Tuesday, November 22, 2011

What do you want? May 16, 2004

My immediate family is pretty much comprised of a cheerful pack of highly literate agnostic humanists with a love for storytelling and a deep appreciation of the absurd. My Hankow-born grandmother and the Chinese gods who attend her, according to family mythology, have been the source of amusing tales my entire life.

I always thought the little deities were mischievous but essentially harmless. Then they wrecked her car.

Chinese gods always give Grandma what she wishes for

    My grandmother was born in China, the daughter of a Navy doctor stationed in Hankow, and she was raised on stories about the little Chinese gods who attend anyone born in that country.

    These ancient gods, I am told, are strange creatures, given to fits of temper and jealousy. And once you are assigned a crop of them by virtue of your birth on Chinese soil, you never really shake them. Not even if you move to Florida.

    So I grew up hearing my grandmother joke about the little Chinese gods that watch her, and their special way of giving her what she wishes for at the same time they make her sorry she ever wished.

    The clearest examples of this are the stories of my mother and uncle, born five years apart. When my grandmother was expecting my mother, she told anyone who asked that she didn’t care if she had a boy or a girl, so long as it was an intelligent child.

    Enter my mother, who came into the world sickly and squalling, scrawny and miserable throughout her babyhood.

    She wouldn’t eat. She didn’t grow. She always cried. But the little Chinese gods had heard my grandmother. As soon as she was able to sit up and talk, my mother started setting academic records, skipping whole grades and winning prizes in everything. She was voted most intellectual in high school (which she still says was mortifying), had her choice of college scholarships and eventually earned a doctorate at the University of Virginia with two small children in tow.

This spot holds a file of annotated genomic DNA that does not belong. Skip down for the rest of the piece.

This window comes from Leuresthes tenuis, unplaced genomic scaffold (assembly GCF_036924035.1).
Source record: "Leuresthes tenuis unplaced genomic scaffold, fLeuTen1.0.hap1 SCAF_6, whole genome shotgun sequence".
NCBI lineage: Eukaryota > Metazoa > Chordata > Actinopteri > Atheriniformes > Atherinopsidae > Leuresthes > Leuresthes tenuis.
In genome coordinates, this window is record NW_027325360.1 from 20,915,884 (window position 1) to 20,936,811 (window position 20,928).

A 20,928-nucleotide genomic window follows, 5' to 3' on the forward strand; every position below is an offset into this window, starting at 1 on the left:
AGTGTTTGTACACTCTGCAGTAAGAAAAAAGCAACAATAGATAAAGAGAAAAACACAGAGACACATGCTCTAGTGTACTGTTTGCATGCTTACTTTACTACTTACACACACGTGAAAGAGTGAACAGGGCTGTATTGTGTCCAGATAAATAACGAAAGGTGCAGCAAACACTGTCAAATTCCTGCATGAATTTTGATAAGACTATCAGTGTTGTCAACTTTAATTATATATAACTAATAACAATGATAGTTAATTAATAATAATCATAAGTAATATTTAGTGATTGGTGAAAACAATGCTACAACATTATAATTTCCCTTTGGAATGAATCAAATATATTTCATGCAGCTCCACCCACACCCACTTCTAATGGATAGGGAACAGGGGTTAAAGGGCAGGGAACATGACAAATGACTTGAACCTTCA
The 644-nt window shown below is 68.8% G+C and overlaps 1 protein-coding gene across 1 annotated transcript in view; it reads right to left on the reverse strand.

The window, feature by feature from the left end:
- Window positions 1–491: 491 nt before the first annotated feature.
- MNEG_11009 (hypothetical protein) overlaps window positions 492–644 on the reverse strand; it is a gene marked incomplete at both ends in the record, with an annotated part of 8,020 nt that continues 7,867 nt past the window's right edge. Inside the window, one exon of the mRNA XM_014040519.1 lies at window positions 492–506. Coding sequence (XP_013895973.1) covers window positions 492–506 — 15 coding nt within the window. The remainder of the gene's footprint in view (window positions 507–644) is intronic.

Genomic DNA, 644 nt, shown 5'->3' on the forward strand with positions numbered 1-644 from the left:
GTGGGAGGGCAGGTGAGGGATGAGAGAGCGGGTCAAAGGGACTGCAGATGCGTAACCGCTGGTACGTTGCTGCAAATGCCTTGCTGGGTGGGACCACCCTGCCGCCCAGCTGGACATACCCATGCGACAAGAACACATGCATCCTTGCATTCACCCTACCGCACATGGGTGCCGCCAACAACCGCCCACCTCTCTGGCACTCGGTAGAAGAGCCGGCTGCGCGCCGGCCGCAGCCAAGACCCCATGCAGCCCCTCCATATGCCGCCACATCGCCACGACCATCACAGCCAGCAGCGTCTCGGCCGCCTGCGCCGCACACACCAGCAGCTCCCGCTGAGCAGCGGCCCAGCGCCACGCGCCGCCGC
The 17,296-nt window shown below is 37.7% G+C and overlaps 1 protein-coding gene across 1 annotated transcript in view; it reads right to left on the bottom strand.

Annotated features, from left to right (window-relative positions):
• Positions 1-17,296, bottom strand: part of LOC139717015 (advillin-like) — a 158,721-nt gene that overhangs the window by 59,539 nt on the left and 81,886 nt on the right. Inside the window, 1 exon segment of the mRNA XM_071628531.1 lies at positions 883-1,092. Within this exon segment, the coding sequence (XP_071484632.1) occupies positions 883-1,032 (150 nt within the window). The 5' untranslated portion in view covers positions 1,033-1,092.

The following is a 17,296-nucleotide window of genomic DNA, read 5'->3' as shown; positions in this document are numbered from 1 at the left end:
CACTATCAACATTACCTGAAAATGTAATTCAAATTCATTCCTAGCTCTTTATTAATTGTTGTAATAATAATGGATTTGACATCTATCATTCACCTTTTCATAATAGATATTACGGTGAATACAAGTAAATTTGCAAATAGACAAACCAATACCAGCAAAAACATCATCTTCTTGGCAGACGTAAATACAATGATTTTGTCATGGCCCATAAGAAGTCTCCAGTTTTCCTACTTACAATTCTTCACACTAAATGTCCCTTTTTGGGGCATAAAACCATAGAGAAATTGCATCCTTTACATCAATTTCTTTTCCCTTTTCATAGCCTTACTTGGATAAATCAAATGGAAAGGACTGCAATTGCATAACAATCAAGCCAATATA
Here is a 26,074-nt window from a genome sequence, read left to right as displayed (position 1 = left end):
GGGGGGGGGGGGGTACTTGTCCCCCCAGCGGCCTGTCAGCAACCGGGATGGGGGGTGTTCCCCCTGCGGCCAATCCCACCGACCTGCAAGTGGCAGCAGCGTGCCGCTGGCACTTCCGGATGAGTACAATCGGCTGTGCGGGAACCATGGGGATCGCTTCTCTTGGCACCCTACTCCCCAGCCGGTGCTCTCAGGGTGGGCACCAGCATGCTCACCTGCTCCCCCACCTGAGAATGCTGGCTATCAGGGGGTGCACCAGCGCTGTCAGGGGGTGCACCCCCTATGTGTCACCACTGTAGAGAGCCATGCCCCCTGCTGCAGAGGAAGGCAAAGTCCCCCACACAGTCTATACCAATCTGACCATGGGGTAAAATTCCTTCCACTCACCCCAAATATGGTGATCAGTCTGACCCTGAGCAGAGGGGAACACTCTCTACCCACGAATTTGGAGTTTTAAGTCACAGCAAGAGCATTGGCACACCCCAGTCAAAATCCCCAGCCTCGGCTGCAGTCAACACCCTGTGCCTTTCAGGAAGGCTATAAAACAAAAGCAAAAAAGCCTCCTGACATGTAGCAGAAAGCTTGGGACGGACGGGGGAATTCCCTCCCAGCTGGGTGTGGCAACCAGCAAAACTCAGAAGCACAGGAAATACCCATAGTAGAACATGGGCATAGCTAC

When my mother was 4, my grandmother learned she was expecting another baby. She was not thrilled. The first one had nearly driven her to madness. So when anyone asked, she despairingly told them she didn’t care if the child was a boy or a girl, so long as it would EAT.

    Enter Uncle Kurt, who was born healthy and very, very hungry.

    He towered over the other kids in school from the time he could stand up. By the time I knew him, he was 6 feet 6 inches tall and about 350 pounds. I recall sitting at my grandparents’ table eating breakfast with him when I was a scrawny 8-year-old. He watched me push my fried egg around my plate.

    "If you want to grow up big and strong like me," he said, "you’d better eat that egg."

    I recoiled in horror. If eggs would do that to me, I was never going to touch another one.

    Kurt was smart, particularly with machines, but didn’t much like school. He dropped out of high school and eventually became a Harley-Davidson expert at the American Motorcycle Institute. He teaches other mechanically minded people how to take the cycles apart and put them back together.

    They’re quite a picture, my skinny English professor mom and her giant, Harley-Davidson expert brother.

    Last month, my mother and I loaded my 3-year-old son into the car for a week-long trip to Florida to see my grandmother, my uncle and all the little Chinese gods. The visit was really nice, and about four days in, as we sat around the kitchen table talking about nothing over breakfast, my grandmother said "I’m so glad you all could come, but I really wish you could stay longer."     

    A few hours later, as my grandmother drove toward town in her Nissan Stanza, a man driving a rented Penske moving truck blew through a stop sign and smashed into her.

    My mother, my son and I had spent the afternoon at the beach and got to my grandmother’s house that evening to find she hadn’t returned from her errands. The phone was ringing as we unlocked the door.

    That night I stood over my grandmother’s bed in the hospital and fed her ice. Her face and head were swollen and purple, her eyes blackened, her arms lacerated, her chest bruised blue.

    She was lucky, my uncle said after he inspected the remains of her car. The big yellow moving truck had decimated the front end of her little Nissan but missed annihilating the passenger compartment. It could have been worse.

    "We’ll stay until you’re better," I told my grandmother as she drifted into a Percocet sleep.

    "And the next time you want us to make a longer visit, please don’t mention it where your little Chinese gods can hear you."

No comments:

Post a Comment